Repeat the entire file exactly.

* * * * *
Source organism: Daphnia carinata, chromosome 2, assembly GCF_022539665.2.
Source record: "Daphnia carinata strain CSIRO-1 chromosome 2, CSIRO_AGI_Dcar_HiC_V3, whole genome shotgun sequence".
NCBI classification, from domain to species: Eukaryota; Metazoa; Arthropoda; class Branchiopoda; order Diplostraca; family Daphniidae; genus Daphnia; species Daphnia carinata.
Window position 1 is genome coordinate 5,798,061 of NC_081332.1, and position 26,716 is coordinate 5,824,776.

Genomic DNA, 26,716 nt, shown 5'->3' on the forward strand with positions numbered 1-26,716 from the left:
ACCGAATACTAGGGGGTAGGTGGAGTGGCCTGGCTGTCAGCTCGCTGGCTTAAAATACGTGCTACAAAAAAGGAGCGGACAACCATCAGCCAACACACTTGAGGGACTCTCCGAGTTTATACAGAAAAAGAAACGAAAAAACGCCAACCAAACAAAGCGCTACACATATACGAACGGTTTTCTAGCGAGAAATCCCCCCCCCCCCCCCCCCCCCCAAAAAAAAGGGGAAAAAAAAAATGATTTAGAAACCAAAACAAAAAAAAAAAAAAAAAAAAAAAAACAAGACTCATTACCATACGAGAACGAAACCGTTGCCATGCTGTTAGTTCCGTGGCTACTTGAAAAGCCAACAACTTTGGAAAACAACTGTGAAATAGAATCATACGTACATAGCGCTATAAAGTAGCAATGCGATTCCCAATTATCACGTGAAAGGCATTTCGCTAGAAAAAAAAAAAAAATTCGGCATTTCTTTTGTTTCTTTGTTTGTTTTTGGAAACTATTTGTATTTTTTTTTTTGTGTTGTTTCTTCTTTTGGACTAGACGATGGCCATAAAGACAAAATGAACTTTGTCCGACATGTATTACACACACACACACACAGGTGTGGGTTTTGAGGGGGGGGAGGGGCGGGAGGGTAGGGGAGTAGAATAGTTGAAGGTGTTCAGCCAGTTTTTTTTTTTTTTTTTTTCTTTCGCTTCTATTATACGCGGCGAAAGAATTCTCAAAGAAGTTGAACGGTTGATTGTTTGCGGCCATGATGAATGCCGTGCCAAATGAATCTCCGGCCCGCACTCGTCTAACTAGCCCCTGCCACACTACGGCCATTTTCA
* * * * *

Source organism: Daphnia carinata, chromosome 2, assembly GCF_022539665.2.
Source record: "Daphnia carinata strain CSIRO-1 chromosome 2, CSIRO_AGI_Dcar_HiC_V3, whole genome shotgun sequence".
NCBI classification, from domain to species: Eukaryota; Metazoa; Arthropoda; class Branchiopoda; order Diplostraca; family Daphniidae; genus Daphnia; species Daphnia carinata.
Window position 1 is genome coordinate 5,798,061 of NC_081332.1, and position 26,716 is coordinate 5,824,776.

Genomic DNA, 26,716 nt, shown 5'->3' on the forward strand with positions numbered 1-26,716 from the left:
ACCGAATACTAGGGGGTAGGTGGAGTGGCCTGGCTGTCAGCTCGCTGGCTTAAAATACGTGCTACAAAAAAGGAGCGGACAACCATCAGCCAACACACTTGAGGGACTCTCCGAGTTTATACAGAAAAAGAAACGAAAAAACGCCAACCAAACAAAGCGCTACACATATACGAACGGTTTTCTAGCGAGAAATCCCCCCCCCCCCCCCCCCCCCCAAAAAAAAGGGGAAAAAAAAAATGATTTAGAAACCAAAACAAAAAAAAAAAAAAAAAAAAAAAAACAAGACTCATTACCATACGAGAACGAAACCGTTGCCATGCTGTTAGTTCCGTGGCTACTTGAAAAGCCAACAACTTTGGAAAACAACTGTGAAATAGAATCATACGTACATAGCGCTATAAAGTAGCAATGCGATTCCCAATTATCACGTGAAAGGCATTTCGCTAGAAAAAAAAAAAAAATTCGGCATTTCTTTTGTTTCTTTGTTTGTTTTTGGAAACTATTTGTATTTTTTTTTTTGTGTTGTTTCTTCTTTTGGACTAGACGATGGCCATAAAGACAAAATGAACTTTGTCCGACATGTATTACACACACACACACACAGGTGTGGGTTTTGAGGGGGGGGAGGGGCGGGAGGGTAGGGGAGTAGAATAGTTGAAGGTGTTCAGCCAGTTTTTTTTTTTTTTTTTTTCTTTCGCTTCTATTATACGCGGCGAAAGAATTCTCAAAGAAGTTGAACGGTTGATTGTTTGCGGCCATGATGAATGCCGTGCCAAATGAATCTCCGGCCCGCACTCGTCTAACTAGCCCCTGCCACACTACGGCCATTTTCA